The Canadian Education Association found that only about one-third of 32,000 students across the country, from Grades 5 to 12, are interested in class. Students today say they want their education to be relevant, and don’t want to be simply regurgitating the facts.

“That’s the kind of learning that requires you to think, and think deeply, and it may not be happening for many kids,” says Penny Milton, the association’s chief executive officer. “What we could argue is that to become good learners, they need to become thinkers.”

Principal Jan Olson at Prince of Wales elementary school in Barrie – where Collett teaches – says schools have basically been operating the same way since the Industrial Revolution. But the digital age is bringing an education revolution all its own. While using technology is a part of it, what’s important for students “is being able to use information and understand it, versus just remembering it.” Students know more about technology than their teachers; and they’re being educated for jobs that haven’t yet been created, he adds, so what they really need are transferable skills.

A few years ago, the school banned homework, arguing there was little evidence it helped boost student achievement and that it wasn’t fair to assign such work to students with challenging home lives when others had two parents at home able to help them. After the first year, grades went up slightly and parents raved about all the family time available.

Jim Greenlaw, dean of the faculty of education at the University of Ontario Institute of Technology in Oshawa, says education is moving away from the “transmissional” – where teachers simply impart information – to transactional, or working together, and even to transformational, where it changes students’ lives. “And if you are a fair teacher who gives students something interesting to do, then you can be more demanding because they are more interested,” he says.

For Mary Jean Dickie, a kindergarten/Grade 1 teacher in Barrie, it means having her young charges explain, face-to-face, what they know, or have them write something down, or maybe both.

The cutting-edge practices at her school are part of an overall push by the Simcoe County District School Board to focus on 21st century learning and teaching.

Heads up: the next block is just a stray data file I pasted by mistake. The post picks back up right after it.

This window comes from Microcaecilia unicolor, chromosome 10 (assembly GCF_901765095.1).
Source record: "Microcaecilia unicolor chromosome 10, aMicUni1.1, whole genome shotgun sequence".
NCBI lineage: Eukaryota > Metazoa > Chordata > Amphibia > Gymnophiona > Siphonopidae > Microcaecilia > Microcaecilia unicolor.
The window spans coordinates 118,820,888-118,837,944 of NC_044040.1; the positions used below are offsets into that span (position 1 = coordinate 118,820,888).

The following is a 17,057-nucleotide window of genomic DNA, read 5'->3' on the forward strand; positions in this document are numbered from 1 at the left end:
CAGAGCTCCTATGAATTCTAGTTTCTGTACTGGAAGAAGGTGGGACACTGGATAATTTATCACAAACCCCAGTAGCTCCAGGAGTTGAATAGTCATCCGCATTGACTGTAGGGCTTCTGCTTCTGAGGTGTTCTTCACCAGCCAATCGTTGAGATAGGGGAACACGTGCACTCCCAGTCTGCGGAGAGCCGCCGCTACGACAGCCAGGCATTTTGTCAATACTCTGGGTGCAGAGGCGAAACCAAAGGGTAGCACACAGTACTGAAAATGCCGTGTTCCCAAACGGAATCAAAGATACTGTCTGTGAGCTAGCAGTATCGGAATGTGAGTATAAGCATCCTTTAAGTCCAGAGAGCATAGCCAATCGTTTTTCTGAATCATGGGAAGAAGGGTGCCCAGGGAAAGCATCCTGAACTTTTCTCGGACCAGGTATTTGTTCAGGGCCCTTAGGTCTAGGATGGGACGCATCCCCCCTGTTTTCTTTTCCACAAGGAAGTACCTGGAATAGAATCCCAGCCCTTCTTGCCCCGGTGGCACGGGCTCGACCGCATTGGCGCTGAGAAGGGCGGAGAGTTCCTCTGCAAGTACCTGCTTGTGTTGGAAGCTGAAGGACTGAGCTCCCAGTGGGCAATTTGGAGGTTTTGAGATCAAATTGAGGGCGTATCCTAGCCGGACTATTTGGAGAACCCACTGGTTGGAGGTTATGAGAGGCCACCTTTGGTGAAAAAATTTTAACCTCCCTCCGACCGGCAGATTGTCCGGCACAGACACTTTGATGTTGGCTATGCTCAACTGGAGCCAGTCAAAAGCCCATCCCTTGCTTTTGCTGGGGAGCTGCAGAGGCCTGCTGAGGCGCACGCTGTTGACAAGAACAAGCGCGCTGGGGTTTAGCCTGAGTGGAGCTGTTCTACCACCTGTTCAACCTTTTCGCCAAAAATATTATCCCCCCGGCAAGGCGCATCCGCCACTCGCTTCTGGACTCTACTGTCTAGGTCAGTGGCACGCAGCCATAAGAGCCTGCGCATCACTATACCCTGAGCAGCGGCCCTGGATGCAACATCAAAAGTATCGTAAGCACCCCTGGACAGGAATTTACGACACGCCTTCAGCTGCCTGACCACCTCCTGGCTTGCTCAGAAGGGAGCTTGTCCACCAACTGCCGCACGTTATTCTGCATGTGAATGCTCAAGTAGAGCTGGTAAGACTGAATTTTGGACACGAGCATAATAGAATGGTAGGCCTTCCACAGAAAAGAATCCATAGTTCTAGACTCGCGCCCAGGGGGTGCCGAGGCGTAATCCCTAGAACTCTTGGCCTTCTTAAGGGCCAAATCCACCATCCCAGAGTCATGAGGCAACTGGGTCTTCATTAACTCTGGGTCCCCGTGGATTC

Today’s learner needs fewer traditional tests and more “formative” feedback, ongoing discussion with a teacher, which studies have found is the number one factor in boosting achievement, says Olson.

“Some see this as redoing an assignment to improve their mark but it is about learning and improving and not about marks,” he adds.

October 13, 2009 at 9:00 pm

Discounts: YOUDLE your classroom and YOUDLE your school!

Find the Student Desktop Number Line in the Early Numbers YOUDLE Box (YB-20015).
Regular Price: $241.00
For October Only, implement Universal Design for Learning in your class for only: $204.85 (Save 15%)
YOUDLE Early Numbers Kit

Find the Student Desktop Alphabet Line in the Learning About Letters YOUDLE Box (YB-10015).
Regular Price: $244.00
For October Only, implement Universal Design for Learning in your class for only: $207.40 (Save 15%)

Also find the Student Desktop Alphabet Line in our new All About the Alphabet YOUDLE School Box (YB-20030 )! Bring Universal Design for Learning into your entire school!
With the entire school in mind, we have combined two of our best-selling YOUDLE Boxes to create All About the Alphabet. The best tools from Learning About Letters (YB-10015) and Letter Formation (YB-20010) are included in this comprehensive kit, which includes products that can be used in multiple subject areas.
Plus find lesson plans created by experts and helpful advice for using these great learning tools right out of the box!
Regular Price: $849.00
For October Only, implement Universal Design for Learning in your school for only: $679.20 (Save 20%)

October 7, 2009 at 8:48 pm Leave a comment